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Metadata not about 'big brother' watching you: AFP

Shahida Sweeney | Feb. 26, 2015
Australian Federal Police (AFP) assistant commissioner, Tim Morris, has moved to allay fears the government's metadata reforms will involve around-the-clock surveillance of citizens.

He added that Australia's metadata program is not built around "Hollywood fiction," or an imaginary concept of 24-hour surveillance.

There are an estimated 44 million IP connections, and law enforcement wants to investigate serious crime — without compromising citizen or business privacy.

Old boys club

According to Senator Scott Ludlam, Australia's metadata program has been canvassed since 2008. He told delegates that governments need to strike a balance between privacy and law enforcement needs.

He noted that this metadata program was crafted by an "old boys club" with input from the major political parties. "There's an uncritical acceptance of the rollout now."

Ludlam accused the administration of "doing sneaky things and demanding bi-partisanship. Moreover, the total costing has never been made public."

Digital white pages

He noted that no-one disputes the importance of metadata, but there are serious violations of privacy, and lack of clarity around the judicial oversight. "There're 580,000 metadata authorisations — the digital equivalent of opening up the white pages."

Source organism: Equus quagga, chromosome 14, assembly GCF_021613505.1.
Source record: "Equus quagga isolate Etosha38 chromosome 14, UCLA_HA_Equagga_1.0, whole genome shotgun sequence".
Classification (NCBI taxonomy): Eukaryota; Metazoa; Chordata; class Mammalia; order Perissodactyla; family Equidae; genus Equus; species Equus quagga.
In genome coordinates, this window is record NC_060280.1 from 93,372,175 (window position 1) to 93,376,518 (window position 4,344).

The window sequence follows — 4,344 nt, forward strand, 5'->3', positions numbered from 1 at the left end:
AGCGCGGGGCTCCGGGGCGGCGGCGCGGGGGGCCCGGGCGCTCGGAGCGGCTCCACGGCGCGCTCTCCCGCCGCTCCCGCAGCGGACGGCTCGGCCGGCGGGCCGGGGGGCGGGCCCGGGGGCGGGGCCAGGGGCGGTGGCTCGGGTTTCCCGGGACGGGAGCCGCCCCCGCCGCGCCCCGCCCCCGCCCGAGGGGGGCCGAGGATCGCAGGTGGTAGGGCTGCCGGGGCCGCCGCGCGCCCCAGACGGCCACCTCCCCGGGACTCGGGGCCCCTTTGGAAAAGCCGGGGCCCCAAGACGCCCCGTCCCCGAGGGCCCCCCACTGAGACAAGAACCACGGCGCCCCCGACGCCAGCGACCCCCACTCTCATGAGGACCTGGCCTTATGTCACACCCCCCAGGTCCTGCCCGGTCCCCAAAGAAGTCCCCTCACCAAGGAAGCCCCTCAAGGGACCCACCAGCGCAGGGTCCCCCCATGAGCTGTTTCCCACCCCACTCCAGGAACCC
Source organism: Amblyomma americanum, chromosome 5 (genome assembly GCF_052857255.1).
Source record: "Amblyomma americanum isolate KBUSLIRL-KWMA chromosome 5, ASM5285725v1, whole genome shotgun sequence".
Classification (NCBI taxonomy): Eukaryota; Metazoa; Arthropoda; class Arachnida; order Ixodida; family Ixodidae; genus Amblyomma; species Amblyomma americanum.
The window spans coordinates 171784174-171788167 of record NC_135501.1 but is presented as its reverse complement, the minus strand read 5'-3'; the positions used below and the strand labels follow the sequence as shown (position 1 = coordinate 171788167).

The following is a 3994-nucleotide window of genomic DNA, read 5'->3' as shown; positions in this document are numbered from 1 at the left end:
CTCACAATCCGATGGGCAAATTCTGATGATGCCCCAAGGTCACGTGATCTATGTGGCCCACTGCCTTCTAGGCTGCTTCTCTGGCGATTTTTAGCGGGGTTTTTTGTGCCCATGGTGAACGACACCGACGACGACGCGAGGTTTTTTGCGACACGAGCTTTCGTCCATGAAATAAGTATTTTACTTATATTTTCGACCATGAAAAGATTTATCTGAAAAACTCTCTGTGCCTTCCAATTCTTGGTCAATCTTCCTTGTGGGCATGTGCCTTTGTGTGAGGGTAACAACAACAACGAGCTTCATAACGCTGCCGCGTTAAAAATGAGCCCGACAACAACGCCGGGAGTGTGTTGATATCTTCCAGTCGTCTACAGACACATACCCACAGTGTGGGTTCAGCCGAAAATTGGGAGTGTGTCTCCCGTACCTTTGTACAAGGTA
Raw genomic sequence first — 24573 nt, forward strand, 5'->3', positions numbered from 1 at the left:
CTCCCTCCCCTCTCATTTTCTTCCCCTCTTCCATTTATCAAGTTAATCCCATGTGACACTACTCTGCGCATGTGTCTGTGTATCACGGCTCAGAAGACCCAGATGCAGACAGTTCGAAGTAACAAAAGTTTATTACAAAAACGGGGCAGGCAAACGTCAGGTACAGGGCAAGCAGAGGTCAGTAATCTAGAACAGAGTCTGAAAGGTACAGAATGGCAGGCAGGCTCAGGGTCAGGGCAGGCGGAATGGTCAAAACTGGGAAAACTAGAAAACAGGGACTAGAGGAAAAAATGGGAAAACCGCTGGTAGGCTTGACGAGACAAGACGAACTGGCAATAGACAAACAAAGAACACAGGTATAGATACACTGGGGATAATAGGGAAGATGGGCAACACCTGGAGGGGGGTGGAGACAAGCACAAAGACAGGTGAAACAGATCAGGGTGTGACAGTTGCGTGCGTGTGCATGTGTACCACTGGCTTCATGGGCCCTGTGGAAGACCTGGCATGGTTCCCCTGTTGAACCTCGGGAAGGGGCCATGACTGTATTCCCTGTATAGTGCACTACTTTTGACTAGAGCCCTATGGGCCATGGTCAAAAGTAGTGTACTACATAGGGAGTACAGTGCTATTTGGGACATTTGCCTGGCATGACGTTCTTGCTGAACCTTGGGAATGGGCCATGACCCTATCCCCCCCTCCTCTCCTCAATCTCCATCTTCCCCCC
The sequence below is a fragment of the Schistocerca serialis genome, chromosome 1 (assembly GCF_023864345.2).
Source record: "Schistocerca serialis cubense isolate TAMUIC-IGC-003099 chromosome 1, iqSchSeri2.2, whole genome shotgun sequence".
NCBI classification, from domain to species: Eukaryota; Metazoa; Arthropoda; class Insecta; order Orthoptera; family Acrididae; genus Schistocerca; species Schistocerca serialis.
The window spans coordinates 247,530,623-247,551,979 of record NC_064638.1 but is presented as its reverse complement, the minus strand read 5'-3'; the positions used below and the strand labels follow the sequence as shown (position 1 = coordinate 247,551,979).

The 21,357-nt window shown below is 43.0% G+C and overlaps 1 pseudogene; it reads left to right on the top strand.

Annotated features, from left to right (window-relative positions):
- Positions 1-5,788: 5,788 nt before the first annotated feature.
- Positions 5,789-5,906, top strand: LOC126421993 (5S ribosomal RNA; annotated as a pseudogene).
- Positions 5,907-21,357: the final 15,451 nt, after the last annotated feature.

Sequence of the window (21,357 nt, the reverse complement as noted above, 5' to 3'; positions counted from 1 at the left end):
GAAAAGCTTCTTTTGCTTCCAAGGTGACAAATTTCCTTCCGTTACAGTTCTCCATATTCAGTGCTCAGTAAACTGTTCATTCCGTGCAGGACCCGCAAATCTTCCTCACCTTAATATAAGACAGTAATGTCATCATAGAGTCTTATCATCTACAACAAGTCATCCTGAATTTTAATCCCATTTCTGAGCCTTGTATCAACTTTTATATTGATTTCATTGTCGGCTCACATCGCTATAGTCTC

A senate judicial estimates committee is due to hand down its final finding on 27th February — drawing on community and industry feedback. "This involves more than a year's worth of work," Ludlum said.

If the bill is adopted in its current format, the cost of managing the metadata will send many ISPs "up the wall," Ludlam said.

There are concerns around the cost of running an expanded retention scheme — with telcos meeting the costs. The smaller ISP will be most affected, Ludlam said.

He added that new changes involve creating a brand new archive, to be mined and looked at, across domestic and international jurisdictions.

"This is dragging us down the path of surveillance dystopia," Ludlam warned.

 

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